is based on the average fluctuations in pricing in annual perspective, that occurred in the past
1 The Act of 28 August 1997 on investment funds, Journal of Laws of 1997 no. 139, item 933.
Most individual investors do not meet the above requirements and, therefore, they
entrust their financial resources to specialized financial institutions, including investment
funds. These institutions have advantages not available to individual investors. The most
important are [Dawidowicz, D., 2008, p. 10]:
- Professional management,
- Diversification of the portfolio,
- The liquidity of the investment,
- Security of the deposit,
- Control of the investment,
- The cost of investing,
- The choice of strategy corresponding to the propensity to take risk.
Investment funds can be classified from different points of view. According to the
criteria describing the way the fund investment operates, funds can be divided into
[Dawidowicz, D., 2008, p. 18]:
• open-ended funds,
• closed-ended funds,
• mixed funds.
When asset allocation criteria, is taken into account, investment funds can be divided
into the following types [Dawidowicz, D., 2008, p. 24]:
• equity funds,
• balanced funds,
• stable growth funds
• bond funds,
• money market funds,
• mortgage funds,
• foreign funds,
• universal funds.
3. Methods for measuring the effectiveness of the funds’ investment policy
While reviewing the literature on methodology of assessing the effectiveness of the
investment funds, three American economists, who are among the first called “financial
economists” are usually pointed out as pioneers in this field. Those are W. F. Sharpe, J. L.
Treynor and M. C. Jensen.
Their contribution to the study on the funds was to develop measures that take into
account an investment risk in assessing the effectiveness of investment funds.
Despite, they use of different measurement, obtained results were similar.
An innovative approach to how to assess the effectiveness of the capital management
by the investment funds is described in the following research papers:
Jensen M. C., The performance of mutual funds in the period 1945 – 1964,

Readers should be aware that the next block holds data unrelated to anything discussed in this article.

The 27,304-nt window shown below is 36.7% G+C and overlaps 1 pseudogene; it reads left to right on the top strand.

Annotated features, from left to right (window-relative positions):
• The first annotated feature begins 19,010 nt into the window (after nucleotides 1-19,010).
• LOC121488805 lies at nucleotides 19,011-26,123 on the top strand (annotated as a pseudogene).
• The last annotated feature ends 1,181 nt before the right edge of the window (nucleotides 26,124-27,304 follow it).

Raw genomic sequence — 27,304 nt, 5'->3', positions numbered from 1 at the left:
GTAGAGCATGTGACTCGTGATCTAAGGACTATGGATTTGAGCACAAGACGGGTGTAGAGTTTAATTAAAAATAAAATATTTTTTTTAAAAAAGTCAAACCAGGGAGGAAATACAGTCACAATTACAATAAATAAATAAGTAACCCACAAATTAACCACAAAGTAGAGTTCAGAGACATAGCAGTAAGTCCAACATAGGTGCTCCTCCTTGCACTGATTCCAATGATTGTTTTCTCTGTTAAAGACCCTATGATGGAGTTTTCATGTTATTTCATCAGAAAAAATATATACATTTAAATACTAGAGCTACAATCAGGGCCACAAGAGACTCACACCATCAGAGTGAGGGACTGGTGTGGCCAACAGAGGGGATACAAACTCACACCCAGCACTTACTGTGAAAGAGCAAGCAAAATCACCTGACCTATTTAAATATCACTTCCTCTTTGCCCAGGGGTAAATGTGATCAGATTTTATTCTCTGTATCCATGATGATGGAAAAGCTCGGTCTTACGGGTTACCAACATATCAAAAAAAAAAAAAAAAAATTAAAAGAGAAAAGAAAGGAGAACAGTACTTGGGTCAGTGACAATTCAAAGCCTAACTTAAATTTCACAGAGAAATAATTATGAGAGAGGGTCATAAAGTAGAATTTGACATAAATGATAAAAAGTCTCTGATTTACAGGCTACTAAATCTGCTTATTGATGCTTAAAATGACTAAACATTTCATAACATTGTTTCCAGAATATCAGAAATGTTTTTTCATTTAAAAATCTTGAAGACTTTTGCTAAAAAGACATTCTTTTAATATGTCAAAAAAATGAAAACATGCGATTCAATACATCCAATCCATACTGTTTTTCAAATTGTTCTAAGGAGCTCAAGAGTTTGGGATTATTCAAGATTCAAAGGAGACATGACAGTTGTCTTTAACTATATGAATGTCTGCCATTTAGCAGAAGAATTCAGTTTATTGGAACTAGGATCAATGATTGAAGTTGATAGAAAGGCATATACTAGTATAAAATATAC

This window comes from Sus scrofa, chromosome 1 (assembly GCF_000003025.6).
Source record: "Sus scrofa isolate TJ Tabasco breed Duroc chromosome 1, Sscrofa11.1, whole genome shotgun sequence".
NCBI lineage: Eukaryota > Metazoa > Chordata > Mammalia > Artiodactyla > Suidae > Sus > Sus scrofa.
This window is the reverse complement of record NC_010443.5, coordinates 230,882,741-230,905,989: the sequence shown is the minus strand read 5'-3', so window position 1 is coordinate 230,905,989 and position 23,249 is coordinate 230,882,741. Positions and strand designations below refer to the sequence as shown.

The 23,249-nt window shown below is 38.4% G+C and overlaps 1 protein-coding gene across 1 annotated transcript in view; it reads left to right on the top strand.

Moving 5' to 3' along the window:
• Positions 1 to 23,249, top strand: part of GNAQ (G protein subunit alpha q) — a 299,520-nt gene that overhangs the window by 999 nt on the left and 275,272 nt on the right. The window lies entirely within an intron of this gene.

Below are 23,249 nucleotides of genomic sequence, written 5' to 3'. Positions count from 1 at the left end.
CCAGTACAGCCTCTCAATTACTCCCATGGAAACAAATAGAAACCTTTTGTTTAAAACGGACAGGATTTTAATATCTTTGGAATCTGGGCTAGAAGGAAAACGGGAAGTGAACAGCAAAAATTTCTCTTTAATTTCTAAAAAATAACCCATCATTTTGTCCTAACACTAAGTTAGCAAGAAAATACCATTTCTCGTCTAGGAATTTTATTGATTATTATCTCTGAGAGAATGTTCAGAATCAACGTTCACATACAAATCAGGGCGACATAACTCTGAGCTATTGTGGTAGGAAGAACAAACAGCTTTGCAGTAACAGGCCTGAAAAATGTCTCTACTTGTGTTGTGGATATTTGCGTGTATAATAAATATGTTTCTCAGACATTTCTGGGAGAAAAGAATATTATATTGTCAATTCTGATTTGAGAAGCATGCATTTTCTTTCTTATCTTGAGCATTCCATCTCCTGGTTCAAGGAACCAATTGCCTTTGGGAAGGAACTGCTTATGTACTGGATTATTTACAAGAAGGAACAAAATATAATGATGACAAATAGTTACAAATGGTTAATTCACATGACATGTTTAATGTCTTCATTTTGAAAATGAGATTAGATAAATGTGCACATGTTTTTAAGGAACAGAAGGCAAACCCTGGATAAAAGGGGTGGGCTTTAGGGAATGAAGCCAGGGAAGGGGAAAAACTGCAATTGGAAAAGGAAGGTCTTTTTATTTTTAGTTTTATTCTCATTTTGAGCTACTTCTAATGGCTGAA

Sharpe W. F., Mutual fund performance,
Treynor J. L., How to rate management of investment funds.
Evaluation of the effectiveness of the investment policy of pension funds and
investment funds should be considered in the context of the functions they perform on the
financial market. Investment funds companies are the entities that manage the funds.
The rate of return is a criterion for assessing the effectiveness of the funds. The rate of
return is measured by changes in the value of participation units, the level of risk involved and
the additional compensation gains.
Assessment of the effectiveness of capital management by investment funds and
pension funds should be carried out in two areas:
the rate of return on investment,
compensation of the risk by the additional rate of return.
The analysis is based on the rate of return defined as the percentage ratio of capital
growth over the analysis period to the amount of capital at the beginning of the period (initial
capital). In order to compare this calculated rate of return to interest yields for the various
instruments of financial market, the rate of return should be calculated for the period covering
a year (annual interest rate) or for long-term periods (eg. three-year rate of return). The
formula to calculate the rate of return on investment in the funds is as follows [Dybał M.,
2008, p 66]:
R – rate of return,